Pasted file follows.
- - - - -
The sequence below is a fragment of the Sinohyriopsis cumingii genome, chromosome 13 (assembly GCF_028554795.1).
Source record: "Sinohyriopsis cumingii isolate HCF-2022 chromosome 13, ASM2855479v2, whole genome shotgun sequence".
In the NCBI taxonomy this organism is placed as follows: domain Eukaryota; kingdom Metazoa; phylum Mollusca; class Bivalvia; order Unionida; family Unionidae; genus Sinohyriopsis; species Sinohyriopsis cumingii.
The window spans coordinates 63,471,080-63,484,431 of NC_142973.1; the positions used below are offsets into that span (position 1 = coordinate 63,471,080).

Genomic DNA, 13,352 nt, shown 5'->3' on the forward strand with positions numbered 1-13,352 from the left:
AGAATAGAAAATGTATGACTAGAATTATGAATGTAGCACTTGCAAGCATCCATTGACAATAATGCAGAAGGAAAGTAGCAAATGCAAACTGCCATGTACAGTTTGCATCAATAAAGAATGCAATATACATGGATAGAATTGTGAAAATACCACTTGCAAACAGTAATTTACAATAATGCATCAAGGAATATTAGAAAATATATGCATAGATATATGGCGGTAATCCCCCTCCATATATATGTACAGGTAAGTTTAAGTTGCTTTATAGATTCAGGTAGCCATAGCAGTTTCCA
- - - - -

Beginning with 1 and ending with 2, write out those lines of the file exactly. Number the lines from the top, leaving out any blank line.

The sequence below is a fragment of the Sinohyriopsis cumingii genome, chromosome 13 (assembly GCF_028554795.1).
Source record: "Sinohyriopsis cumingii isolate HCF-2022 chromosome 13, ASM2855479v2, whole genome shotgun sequence".